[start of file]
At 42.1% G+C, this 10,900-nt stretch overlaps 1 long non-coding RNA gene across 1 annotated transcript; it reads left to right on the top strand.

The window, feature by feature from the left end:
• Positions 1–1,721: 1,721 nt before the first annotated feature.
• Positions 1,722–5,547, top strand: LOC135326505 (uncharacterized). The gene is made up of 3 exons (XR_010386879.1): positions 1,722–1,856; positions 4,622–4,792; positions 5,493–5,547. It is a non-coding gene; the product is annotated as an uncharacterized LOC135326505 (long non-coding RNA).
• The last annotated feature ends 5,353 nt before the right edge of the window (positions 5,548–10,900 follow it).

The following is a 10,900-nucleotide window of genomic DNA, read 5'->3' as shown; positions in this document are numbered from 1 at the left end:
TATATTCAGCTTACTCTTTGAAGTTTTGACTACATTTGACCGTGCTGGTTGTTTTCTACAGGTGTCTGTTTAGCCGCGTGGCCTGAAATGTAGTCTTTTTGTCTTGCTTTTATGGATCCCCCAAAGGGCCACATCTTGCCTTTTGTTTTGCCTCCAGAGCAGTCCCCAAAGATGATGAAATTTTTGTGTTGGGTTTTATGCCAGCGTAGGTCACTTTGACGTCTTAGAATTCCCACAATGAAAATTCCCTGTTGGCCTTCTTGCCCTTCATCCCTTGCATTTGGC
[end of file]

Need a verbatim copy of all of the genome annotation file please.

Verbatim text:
At 42.1% G+C, this 10,900-nt stretch overlaps 1 long non-coding RNA gene across 1 annotated transcript; it reads left to right on the top strand.

The window, feature by feature from the left end:
• Positions 1–1,721: 1,721 nt before the first annotated feature.
• Positions 1,722–5,547, top strand: LOC135326505 (uncharacterized). The gene is made up of 3 exons (XR_010386879.1): positions 1,722–1,856; positions 4,622–4,792; positions 5,493–5,547. It is a non-coding gene; the product is annotated as an uncharacterized LOC135326505 (long non-coding RNA).
• The last annotated feature ends 5,353 nt before the right edge of the window (positions 5,548–10,900 follow it).

The following is a 10,900-nucleotide window of genomic DNA, read 5'->3' as shown; positions in this document are numbered from 1 at the left end:
TATATTCAGCTTACTCTTTGAAGTTTTGACTACATTTGACCGTGCTGGTTGTTTTCTACAGGTGTCTGTTTAGCCGCGTGGCCTGAAATGTAGTCTTTTTGTCTTGCTTTTATGGATCCCCCAAAGGGCCACATCTTGCCTTTTGTTTTGCCTCCAGAGCAGTCCCCAAAGATGATGAAATTTTTGTGTTGGGTTTTATGCCAGCGTAGGTCACTTTGACGTCTTAGAATTCCCACAATGAAAATTCCCTGTTGGCCTTCTTGCCCTTCATCCCTTGCATTTGGC